“So we can stay with Grammie and Grandpop when you travel. We don’t need no mom.” His twelve-year-old set his mouth in a stubborn line. “They can take us to school and stuff.”
“Grammie and Grandpop would gladly take you, Joe, but I want you to have a real mom, one who loves you and helps you with homework—not to replace your real mom, of course,” he quickly clarified, “Just someone who feels like a mom.”
“And cooks and cleans and does laundry? You know that’s called a maid, right?” Larissa, his budding little feminist, gave him a look that reminded him of his late wife…the look that said he’d done something sexist, and he’d better right it soon.
“I will help do all three, too. I don’t expect the poor woman to be dumped on you all without some help from me. But I don’t want a maid who looks at this as a temporary job. I want a woman who will come to love you and stick around for the long haul.”
“OK.” Larissa settled back, mollified.
“You should have asked us, Dad. What if she’s a raving lunatic or she does…drugs or something?”
“That’s why I mentioned they’d get to try out for the job, first.”
“Tryouts?” Larissa squeaked, sitting up straight and giving him the death glare again. “Dad, a mom job isn’t like trying out for cheerleaders or the football team!”
“Well, I didn’t want some woman coming here and just staying if we don’t like her or she doesn’t like us. Tryouts, a temporary timeframe, seemed the best idea.”
Larissa rolled her eyes, gave him a disgusted look, and dropped her napkin on the table. “Well, don’t expect me to show her how to do everything. She’d better know stuff, because I won’t be a slave around here.”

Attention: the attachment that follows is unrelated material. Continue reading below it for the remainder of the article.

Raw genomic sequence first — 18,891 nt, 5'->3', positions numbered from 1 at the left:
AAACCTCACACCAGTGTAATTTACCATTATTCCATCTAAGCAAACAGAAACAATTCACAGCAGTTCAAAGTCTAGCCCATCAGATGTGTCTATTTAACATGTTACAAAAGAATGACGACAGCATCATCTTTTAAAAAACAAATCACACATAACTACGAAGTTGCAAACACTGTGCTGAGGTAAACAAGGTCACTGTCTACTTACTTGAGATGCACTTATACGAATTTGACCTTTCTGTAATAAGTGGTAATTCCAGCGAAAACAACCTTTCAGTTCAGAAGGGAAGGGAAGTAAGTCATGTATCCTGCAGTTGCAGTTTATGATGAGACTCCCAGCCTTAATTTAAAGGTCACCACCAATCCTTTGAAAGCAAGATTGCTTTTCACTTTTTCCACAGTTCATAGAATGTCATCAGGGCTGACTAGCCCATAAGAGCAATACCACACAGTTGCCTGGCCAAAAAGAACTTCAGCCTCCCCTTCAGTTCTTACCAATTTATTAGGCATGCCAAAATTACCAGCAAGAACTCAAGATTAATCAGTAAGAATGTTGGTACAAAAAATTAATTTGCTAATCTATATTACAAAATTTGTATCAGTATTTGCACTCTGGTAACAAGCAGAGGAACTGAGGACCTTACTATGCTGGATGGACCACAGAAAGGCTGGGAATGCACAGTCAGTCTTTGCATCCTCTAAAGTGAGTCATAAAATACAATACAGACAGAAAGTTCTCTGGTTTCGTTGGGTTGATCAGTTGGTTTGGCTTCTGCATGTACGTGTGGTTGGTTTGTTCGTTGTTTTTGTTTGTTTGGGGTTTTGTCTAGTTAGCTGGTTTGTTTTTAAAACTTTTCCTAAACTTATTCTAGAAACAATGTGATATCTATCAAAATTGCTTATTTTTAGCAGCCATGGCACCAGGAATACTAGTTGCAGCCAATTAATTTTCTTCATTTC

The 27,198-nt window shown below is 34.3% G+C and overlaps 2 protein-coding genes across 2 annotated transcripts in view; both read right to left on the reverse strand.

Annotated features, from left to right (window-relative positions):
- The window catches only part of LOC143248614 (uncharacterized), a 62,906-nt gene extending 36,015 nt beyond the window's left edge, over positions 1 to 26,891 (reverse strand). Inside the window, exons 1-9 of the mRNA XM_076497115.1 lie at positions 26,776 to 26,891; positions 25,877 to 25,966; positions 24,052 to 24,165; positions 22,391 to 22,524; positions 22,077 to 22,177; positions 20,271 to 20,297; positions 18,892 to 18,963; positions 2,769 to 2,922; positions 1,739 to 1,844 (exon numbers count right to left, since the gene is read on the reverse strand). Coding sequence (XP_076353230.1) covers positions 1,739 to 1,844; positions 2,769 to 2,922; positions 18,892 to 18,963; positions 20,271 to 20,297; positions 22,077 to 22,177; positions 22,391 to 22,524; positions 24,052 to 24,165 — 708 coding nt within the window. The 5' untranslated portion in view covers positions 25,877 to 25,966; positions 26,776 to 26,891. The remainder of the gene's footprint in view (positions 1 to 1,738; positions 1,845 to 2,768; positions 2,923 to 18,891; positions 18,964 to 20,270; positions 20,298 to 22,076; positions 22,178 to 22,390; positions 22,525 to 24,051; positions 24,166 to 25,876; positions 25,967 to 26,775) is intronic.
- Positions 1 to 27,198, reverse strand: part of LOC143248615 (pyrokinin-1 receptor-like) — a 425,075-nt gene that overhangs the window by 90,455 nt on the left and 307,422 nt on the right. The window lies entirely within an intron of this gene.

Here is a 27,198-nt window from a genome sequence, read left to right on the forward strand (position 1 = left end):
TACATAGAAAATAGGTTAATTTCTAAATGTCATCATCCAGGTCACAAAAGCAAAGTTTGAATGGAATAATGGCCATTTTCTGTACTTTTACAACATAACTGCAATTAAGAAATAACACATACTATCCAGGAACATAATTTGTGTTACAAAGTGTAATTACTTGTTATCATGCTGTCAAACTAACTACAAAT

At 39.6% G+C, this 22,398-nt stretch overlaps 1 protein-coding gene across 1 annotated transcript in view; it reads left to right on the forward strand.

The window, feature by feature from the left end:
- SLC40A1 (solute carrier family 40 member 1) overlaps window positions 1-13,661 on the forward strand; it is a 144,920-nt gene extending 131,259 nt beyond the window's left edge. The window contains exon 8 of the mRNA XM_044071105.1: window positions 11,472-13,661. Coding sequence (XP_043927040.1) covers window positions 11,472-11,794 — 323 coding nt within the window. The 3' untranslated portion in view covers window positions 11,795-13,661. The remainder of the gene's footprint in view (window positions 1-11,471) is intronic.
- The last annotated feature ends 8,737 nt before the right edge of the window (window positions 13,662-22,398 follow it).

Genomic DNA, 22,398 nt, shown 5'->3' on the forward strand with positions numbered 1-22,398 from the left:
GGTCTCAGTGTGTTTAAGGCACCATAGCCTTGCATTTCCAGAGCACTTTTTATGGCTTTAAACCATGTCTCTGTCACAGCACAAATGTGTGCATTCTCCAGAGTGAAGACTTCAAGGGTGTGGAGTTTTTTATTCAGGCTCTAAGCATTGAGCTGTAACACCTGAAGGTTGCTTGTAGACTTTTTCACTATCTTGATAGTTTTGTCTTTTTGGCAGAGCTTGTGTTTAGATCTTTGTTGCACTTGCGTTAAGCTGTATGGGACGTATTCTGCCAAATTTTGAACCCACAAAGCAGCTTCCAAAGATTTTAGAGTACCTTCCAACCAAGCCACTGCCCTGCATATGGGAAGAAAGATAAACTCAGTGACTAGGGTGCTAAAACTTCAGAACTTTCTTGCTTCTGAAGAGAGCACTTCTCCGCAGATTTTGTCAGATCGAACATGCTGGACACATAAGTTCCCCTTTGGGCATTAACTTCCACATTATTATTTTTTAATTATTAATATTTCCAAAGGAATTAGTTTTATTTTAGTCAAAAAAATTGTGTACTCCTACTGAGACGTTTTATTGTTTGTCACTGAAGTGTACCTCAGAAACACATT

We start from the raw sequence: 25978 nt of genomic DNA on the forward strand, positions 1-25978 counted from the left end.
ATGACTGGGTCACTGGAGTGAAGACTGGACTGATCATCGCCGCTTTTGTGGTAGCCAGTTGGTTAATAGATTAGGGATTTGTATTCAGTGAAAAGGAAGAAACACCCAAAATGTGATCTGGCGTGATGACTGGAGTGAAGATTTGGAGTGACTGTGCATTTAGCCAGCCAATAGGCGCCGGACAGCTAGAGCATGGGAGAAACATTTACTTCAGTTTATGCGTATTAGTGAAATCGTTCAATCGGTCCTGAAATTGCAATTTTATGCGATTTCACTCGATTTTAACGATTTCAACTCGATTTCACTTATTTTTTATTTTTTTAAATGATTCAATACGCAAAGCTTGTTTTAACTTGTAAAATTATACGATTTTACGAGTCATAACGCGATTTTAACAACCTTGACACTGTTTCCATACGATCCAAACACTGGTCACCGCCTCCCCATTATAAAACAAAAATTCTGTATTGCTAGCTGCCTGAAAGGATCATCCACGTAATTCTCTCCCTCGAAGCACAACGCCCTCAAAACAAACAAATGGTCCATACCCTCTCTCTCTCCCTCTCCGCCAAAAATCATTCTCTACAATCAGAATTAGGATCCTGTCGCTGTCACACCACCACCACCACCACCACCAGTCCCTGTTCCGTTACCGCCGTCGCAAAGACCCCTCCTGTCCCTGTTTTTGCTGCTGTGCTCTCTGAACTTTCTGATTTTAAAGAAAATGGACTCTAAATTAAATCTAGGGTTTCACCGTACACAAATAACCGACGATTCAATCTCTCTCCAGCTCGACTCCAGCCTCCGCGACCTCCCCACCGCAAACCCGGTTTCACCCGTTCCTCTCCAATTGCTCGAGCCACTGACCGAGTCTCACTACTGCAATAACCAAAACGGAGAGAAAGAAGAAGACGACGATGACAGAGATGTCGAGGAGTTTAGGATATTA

“I’ll make sure you’re not slaving.” The sarcasm was lost on Jason’s oldest daughter.
OK, maybe it wasn’t.
Emily and Adam, at three and four, didn’t quite understand what was going on, but seven-year-old Anna’s face scrunched up and her lower lip trembled. “Will this new Mommy play princess and read to us?”
“I will make sure that she does.” Jason was getting a headache, and it’d only been five minutes. “You can give me a list of requirements, and I can give it to the candidates. The one who comes closest to meeting them will be the new Mommy, OK?”
“She’ll have to like fireworks,” Joe’s tone was ominous.
“And she better like dogs.” Anna piped up.
“And know how to sword fight.” Stone’s look was mischievous.
“And wide a wunicycle.” Emily was fascinated with unicycles for some strange reason. Maybe his four-year-old understood more of this mommy-getting business than he’d thought.
“Will she be here for Christmas?” Joe’s favorite time of year was always on his mind. He loved helping with the decorations, the cookie baking, everything. He’d even helped Jason and Stone put up the lights in the freezing cold last year. He planned his allowance around the Christmas gifts he bought throughout the year and squirreled away in a secret hiding place he refused to share with his siblings, much to their dismay.
“I don’t know if she’ll stay until Christmas. If we…hit it off, she might be here for the holiday, too.”
“And she has to…has to love us.” Larissa’s eyes were bright with tears.
“And we have to love her, too.” Stone’s voice held sorrow. He’d been close to his mom, as the oldest, her death had hit him hardest.
Well, Jason couldn’t take anything back now. The ad for a wife was already on CHUMS and that was that. The Christian dating site claimed it could unite anyone with the proper mate. CHristians United with Mates Scientifically or some other ridiculous and contrived phrase that was the basis for the equally ridiculous anagram was how it got its name, but if it got him a wife who could settle in before Christmas, he didn’t really care what the name of the site was. That said, he wasn’t sure hope was in his vocabulary at this point. If CHUMS did match him scientifically to the perfect mate, any woman who responded, would probably be stark, raving crazy. His kids would be traumatized for life. He eyed his kids again. Or she would be.